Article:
Torture in Egyptian detention centres remains widespread and systematic, according to a report by the human rights group Amnesty International.
Amnesty has repeatedly criticised Egypt's human rights record
The report claims there were at least seven cases in which detainees were allegedly tortured to death last year.
It says refugees and people held by the security services because of their sexual orientation are most at risk.
Torture can include electric shocks and beatings, as well as suspending detainees by the wrists or ankles.
"Torture and other cruel, inhuman and degrading treatment or punishment continue to be practised systematically in detention centres," a statement by Amnesty said.
The human rights organisation said it had appealed to the Egyptian authorities for years to end torture, and urged them to take immediate and decisive steps to prevent further ill-treatment.
Amnesty said there had been several cases in recent years in which the Egyptian public prosecutor had begun proceedings against police officers linked to deaths in custody.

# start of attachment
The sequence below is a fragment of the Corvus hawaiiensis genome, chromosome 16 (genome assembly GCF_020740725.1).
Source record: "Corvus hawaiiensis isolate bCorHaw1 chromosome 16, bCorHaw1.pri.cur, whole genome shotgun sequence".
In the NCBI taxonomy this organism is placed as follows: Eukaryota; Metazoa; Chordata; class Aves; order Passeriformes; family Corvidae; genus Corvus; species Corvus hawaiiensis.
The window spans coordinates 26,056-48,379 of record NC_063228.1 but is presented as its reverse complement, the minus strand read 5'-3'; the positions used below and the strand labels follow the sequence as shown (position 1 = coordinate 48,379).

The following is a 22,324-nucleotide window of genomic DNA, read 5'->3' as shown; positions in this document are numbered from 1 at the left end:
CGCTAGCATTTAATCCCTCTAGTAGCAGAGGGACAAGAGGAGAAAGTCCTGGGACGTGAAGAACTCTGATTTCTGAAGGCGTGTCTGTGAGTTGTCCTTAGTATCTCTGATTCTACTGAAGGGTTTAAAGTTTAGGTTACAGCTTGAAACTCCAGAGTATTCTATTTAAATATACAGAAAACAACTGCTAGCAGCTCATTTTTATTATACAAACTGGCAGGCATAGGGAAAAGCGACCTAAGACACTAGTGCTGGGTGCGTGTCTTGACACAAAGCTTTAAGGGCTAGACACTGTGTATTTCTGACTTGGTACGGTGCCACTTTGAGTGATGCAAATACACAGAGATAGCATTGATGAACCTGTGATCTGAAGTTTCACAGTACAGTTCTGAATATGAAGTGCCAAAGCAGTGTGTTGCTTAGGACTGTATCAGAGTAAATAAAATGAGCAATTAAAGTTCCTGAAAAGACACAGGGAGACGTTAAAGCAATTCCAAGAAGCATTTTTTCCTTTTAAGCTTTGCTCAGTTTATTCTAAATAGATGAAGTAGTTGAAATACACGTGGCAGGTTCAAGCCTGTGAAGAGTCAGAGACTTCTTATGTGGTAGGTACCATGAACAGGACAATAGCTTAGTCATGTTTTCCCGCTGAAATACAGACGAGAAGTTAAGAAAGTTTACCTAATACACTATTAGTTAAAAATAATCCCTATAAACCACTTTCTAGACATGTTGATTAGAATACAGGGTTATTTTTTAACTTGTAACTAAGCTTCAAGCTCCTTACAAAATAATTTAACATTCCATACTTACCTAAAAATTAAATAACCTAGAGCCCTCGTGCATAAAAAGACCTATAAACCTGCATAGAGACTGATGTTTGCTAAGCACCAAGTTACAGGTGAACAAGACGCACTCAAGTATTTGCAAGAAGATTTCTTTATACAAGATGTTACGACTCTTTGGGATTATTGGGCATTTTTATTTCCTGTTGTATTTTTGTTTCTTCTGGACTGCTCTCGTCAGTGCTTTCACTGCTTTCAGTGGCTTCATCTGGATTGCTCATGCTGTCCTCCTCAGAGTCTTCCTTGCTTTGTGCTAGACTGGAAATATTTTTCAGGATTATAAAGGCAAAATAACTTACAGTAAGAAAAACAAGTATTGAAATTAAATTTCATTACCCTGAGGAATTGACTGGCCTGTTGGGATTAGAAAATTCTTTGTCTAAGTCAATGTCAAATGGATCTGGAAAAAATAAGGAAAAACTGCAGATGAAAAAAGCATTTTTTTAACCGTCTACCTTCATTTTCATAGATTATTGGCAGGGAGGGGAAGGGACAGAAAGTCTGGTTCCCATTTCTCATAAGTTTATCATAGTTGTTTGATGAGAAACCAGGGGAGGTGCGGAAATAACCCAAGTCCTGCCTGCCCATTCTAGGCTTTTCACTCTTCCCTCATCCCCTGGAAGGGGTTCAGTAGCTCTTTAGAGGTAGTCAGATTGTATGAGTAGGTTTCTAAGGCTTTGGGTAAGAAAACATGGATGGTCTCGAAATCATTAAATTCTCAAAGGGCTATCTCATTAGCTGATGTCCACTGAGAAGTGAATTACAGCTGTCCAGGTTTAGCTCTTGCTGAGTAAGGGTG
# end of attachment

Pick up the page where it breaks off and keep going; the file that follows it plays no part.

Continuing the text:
Although it welcomed such cases, it said the officers who went on trial were generally those accused of killing alleged criminals rather than political detainees.
Amnesty has previously criticised the Egyptian authorities for detaining men on suspicion of being homosexual.
Egyptian law does not specifically prohibit homosexuality, but men suspected of having engaged in homosexual sex can face charges of contempt of religion and immoral behaviour.
Earlier this month, another group, Human Rights Watch, called on Egypt to investigate the alleged mistreatment and torture of people who protested against the US-led war in Iraq.
The New York-based group said police used excessive force to disperse a mass protest in Cairo in March.